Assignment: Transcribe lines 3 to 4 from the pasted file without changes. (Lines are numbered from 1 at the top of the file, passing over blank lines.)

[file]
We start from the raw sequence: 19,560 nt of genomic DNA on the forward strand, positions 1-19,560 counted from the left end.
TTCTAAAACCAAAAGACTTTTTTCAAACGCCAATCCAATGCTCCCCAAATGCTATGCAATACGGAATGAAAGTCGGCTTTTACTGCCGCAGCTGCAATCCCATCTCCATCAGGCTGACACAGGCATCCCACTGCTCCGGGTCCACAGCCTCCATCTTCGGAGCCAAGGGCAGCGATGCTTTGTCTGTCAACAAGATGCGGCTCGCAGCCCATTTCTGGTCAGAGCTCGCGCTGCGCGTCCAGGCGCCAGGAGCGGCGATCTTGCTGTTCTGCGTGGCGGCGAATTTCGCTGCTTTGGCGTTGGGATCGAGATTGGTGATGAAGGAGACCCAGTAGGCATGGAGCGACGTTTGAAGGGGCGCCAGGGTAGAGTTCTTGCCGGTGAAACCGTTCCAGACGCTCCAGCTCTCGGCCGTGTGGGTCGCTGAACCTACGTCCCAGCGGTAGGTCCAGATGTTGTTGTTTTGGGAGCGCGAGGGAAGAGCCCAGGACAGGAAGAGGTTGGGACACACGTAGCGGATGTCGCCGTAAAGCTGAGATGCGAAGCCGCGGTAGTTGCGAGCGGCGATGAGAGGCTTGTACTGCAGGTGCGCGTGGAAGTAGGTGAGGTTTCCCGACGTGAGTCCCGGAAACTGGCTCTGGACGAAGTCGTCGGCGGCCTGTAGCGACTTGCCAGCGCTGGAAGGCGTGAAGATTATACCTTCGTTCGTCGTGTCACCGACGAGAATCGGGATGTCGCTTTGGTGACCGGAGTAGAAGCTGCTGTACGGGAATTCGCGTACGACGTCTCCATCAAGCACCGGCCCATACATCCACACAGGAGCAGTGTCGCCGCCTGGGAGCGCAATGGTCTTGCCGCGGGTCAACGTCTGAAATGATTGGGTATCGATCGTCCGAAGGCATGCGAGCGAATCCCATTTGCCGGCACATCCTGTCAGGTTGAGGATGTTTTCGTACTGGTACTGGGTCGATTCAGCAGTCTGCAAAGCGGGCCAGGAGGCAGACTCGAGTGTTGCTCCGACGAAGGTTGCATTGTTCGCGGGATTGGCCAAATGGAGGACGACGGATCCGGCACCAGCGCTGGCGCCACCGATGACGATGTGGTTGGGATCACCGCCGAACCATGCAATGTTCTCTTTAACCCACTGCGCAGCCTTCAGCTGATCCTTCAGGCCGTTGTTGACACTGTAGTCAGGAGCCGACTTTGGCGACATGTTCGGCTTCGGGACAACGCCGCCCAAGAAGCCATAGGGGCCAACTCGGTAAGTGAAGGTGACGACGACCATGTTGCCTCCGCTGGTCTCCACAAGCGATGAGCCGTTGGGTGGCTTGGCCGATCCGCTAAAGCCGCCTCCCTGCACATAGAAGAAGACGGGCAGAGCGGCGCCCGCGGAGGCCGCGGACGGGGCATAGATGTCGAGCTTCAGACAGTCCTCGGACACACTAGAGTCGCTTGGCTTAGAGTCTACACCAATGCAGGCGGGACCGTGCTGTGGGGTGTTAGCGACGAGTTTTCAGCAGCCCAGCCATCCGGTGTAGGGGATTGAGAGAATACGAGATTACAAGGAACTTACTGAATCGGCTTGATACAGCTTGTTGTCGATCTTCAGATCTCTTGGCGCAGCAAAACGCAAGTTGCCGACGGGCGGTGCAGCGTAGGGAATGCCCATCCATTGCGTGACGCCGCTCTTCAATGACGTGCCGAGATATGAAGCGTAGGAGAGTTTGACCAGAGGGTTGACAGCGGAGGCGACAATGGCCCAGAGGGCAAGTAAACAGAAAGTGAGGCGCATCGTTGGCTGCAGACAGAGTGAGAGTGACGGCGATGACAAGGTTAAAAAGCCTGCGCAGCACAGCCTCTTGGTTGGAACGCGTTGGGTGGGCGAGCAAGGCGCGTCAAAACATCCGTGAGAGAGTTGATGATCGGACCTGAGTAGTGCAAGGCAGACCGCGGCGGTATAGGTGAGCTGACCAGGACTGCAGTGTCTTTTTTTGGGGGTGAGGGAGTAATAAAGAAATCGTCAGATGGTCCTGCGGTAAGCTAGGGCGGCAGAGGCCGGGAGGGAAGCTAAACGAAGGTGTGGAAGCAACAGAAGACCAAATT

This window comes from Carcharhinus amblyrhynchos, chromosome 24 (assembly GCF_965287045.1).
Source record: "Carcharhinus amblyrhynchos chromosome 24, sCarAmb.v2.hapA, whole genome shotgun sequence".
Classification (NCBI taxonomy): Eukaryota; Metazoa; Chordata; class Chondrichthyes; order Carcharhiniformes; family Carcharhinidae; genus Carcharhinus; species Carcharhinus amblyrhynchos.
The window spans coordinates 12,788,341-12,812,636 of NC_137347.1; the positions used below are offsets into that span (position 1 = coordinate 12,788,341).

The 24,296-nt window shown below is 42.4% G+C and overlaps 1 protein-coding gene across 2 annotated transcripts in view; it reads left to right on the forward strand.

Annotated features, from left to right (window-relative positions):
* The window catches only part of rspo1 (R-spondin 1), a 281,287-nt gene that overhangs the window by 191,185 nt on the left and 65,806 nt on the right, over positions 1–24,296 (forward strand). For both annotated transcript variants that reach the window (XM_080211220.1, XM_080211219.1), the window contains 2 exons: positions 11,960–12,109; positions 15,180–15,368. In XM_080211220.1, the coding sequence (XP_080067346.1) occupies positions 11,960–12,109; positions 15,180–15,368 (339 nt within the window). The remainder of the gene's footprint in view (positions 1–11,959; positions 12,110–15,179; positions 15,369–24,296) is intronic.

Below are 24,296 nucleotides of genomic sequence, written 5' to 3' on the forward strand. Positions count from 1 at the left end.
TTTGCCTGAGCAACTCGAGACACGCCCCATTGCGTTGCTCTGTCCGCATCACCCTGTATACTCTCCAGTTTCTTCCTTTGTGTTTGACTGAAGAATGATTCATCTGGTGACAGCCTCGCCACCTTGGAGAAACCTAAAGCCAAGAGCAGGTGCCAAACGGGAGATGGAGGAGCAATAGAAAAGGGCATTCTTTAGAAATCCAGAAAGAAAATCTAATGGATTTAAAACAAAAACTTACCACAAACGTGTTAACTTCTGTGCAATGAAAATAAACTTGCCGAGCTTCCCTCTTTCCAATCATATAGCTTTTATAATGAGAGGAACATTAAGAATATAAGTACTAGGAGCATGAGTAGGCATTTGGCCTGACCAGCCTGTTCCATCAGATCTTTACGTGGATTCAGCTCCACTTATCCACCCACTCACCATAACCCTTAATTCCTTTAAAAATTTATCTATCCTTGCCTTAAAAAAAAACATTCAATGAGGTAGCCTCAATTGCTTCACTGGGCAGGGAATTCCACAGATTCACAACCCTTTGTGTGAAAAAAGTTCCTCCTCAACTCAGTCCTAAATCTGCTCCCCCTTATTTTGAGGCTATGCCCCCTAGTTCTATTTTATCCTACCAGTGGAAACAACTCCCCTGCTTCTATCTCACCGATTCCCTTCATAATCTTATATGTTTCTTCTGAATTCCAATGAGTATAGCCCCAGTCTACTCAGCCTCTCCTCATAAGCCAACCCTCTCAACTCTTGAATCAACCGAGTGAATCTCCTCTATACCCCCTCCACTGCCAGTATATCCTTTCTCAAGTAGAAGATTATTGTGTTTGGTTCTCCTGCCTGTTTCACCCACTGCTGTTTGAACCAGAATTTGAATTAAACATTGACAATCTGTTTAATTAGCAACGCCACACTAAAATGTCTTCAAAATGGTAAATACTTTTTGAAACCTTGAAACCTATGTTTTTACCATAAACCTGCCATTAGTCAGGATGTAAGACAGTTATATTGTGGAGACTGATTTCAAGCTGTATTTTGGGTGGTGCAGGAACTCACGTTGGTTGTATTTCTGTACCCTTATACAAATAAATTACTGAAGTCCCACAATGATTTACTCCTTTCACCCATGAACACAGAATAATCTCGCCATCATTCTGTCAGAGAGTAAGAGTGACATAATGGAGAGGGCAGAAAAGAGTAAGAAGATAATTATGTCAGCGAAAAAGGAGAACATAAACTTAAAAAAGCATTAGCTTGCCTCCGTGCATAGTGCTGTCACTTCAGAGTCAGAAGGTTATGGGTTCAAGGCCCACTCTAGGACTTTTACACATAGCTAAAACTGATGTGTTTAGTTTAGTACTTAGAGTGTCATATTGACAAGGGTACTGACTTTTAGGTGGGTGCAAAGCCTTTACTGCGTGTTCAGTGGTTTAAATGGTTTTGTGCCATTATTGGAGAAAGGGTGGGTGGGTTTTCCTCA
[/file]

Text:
This window comes from Carcharhinus amblyrhynchos, chromosome 24 (assembly GCF_965287045.1).
Source record: "Carcharhinus amblyrhynchos chromosome 24, sCarAmb.v2.hapA, whole genome shotgun sequence".